United States District Court, D. Maryland
Richard D. Bennett, United States District Judge.
Charlene Novic (“Plaintiff” or “Ms.
Novic”) initially brought this action against
Defendants Credit One Bank, N.A. (“Credit One”),
Midland Funding, LLC and Midland Credit Management, LLC
(collectively, “Midland”), Trans Union, LLC
(“Trans Union”), Equifax Information Services,
LLC, (“Equifax”), and Experian Information
Solutions, Inc. (“Experian”) alleging
violations of the Federal Credit Reporting Act
(“FCRA”), 15 U.S.C. § 1681, et seq.
(Am. Compl. ECF No. 23.) Currently pending before this Court
is Defendant Credit One's Motion to Compel Arbitration
and Stay the Litigation. (ECF No. 52.) The parties'
submissions have been reviewed, and no hearing is necessary.
See Local Rule 105.6 (D. Md. 2016). For the reasons
stated herein, Defendant's Motion to Compel Arbitration
and Stay the Litigation (ECF No. 52) is DENIED.
Novic opened an account with Credit One in September of 2011.
(ECF No. 23 at ¶ 6.) In August of 2013, unbeknownst to
Ms. Novic, the mailing address on her account was switched
from her Maryland address to an address in Oregon. (ECF No.
23 at ¶¶ 16-19; ECF No. 54-1 at 11.) One month
later, fraudulent charges began accumulating on Ms.
Novic's account. (Id.) Ms. Novic, not yet
realizing the fraud, continued to make monthly payments only
in an amount sufficient to cover her usual spending. (ECF No.
23 at ¶ 25.) On March 22, 2014, Ms. Novic received a
late notice from Credit One via email that stated “if
you have already made your payment, please ignore this
notice.” (Id. at ¶ 26.) Believing that
she had already paid her account, Ms. Novic ignored the
notice. (Id.) Eight days later, Credit One sold Ms.
Novic's account. (Id. at ¶ 27). Over the
next month, Ms. Novic's account was sold from Credit One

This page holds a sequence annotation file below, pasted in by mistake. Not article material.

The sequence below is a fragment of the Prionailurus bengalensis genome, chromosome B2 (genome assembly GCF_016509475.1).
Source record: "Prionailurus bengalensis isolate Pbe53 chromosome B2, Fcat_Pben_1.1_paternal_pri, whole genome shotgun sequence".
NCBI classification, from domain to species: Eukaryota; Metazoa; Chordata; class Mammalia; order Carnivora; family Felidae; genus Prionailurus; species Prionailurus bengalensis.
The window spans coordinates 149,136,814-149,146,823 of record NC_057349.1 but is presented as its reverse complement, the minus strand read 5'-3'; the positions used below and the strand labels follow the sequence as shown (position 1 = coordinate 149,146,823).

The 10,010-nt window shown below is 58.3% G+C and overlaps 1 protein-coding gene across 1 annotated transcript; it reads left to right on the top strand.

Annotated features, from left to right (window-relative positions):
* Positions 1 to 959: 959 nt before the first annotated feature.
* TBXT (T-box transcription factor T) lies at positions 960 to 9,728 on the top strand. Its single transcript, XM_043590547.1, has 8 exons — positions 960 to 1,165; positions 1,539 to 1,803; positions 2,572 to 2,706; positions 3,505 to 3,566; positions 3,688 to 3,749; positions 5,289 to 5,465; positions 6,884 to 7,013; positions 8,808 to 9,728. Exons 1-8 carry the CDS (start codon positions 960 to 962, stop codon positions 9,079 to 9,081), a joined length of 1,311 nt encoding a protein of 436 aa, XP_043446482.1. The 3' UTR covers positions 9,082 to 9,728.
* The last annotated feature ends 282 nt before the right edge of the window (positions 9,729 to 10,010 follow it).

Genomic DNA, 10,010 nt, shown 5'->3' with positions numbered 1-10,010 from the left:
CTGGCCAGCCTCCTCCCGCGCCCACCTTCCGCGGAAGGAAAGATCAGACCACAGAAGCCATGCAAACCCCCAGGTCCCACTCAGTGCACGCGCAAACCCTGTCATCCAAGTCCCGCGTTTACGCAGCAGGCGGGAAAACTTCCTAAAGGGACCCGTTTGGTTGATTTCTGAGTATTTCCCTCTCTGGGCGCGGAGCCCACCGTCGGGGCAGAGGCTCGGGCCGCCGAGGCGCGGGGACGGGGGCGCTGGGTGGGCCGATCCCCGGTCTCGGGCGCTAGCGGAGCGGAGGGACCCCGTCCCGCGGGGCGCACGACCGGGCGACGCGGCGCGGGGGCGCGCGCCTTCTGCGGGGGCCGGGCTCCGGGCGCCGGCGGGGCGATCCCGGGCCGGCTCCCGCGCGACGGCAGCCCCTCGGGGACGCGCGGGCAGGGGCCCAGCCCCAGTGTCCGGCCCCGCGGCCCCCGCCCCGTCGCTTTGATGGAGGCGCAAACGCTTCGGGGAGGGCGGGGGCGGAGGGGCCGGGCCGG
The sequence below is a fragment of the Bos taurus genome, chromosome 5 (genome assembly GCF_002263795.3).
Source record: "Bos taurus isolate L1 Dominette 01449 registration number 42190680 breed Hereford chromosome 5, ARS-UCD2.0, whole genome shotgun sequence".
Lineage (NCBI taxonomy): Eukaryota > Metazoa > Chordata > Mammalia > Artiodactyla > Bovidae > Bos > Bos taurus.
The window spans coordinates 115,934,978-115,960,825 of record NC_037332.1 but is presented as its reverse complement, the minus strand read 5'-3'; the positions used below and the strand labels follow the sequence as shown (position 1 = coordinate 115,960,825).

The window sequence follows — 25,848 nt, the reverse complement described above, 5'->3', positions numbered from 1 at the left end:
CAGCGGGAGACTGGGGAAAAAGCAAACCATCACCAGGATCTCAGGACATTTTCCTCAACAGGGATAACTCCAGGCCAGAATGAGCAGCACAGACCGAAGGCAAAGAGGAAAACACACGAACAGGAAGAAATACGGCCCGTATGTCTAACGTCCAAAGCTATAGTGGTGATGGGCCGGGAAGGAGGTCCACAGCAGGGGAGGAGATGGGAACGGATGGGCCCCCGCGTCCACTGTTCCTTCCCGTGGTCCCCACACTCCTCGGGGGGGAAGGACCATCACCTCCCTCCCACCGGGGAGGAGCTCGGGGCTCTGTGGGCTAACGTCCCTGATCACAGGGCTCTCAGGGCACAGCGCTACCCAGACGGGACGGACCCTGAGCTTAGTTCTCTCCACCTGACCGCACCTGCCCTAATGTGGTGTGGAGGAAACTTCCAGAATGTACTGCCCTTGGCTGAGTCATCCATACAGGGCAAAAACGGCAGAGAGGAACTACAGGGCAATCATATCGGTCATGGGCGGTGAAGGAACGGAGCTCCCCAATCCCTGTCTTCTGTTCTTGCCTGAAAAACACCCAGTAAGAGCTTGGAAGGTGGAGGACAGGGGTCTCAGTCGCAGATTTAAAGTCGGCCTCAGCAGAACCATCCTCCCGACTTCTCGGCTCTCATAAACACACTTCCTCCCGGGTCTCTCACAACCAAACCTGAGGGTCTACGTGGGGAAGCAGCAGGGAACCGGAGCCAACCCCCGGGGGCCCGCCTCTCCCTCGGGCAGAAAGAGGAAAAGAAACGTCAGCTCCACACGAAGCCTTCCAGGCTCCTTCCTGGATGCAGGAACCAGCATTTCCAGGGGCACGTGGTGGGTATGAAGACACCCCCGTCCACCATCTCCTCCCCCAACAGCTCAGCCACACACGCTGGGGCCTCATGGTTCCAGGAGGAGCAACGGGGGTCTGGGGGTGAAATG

to MHC Receivables, LLC (“MHC”), from MHC to
Sherman Originator III LLC (“Sherman”), and then
from Sherman to Midland. (ECF No. 54-1 at 9.)
April of 2014, Midland began contacting Ms. Novic to collect
the debt via letter and telephone calls. (ECF No. 23 at
¶¶ 28-29.) Ms. Novic, not yet aware of the fraud or
that her account had been sold to Midland, initially thought
the calls were a scam. (Id. at ¶ 31.) After the
calls continued, Ms. Novic demanded proof that she owed the
debt. (Id.) After speaking with Midland
representatives and contacting Credit One, Ms. Novic finally
received an account statement showing the fraudulent address
and unauthorized charges. (Id. at ¶¶ 20,
32.) Ms. Novic immediately reported the fraudulent Oregon
address and unauthorized transactions to Midland.
(Id. at ¶ 32.) When she checked her credit
reports, Ms. Novic saw that both Credit One and Midland were
reporting the same fraudulent account. (Id. at
¶¶ 34, 39.) Ms. Novic then began to dispute the
debt with Equifax, Trans Union, and Experian. (Id.
at ¶¶ 35-39.) When Credit One and Midland continued
to report that Ms. Novic owed money on the fraudulent
account, however, the credit bureaus refused to remove the
false reporting. (Id.)
Ms. Novic's disputes and reports of fraud, in 2016,
Midland initiated collection proceedings against Ms. Novic in
the District Court of Maryland for Washington County. (ECF
No. 54-1 at 1-7.) Midland, in order to show that it was the
successor-in-interest to Ms. Novic's account, had
documentation and affidavits from Credit One. (Id.
at 12-14, 16-17.) To show that Credit One originated Ms.
Novic's account, Credit One's Vice President of
Portfolio Services-Operations, Gary Harwood, noted on the
bill from MHC to Sherman that Credit One acknowledged the
sale and that the accounts were originated by Credit One and
had previously been assigned to MHC. (Id. at 12.)
Mr. Harwood also provided an affidavit detailing that Ms.
Novic's account was “originated by Credit One and
owned by MHC immediately prior to the sale to Sherman”
and the sale “represent[s] all rights to the accounts
and receivables previously owned and serviced by Credit
One.” (Id. at 13-14.) Midland then had a copy
of the bills of sale from MHC to Sherman and from Sherman to
Midland. (Id. at 8-25.) In addition, Credit
One's Senior Vice President and Chief Financial Officer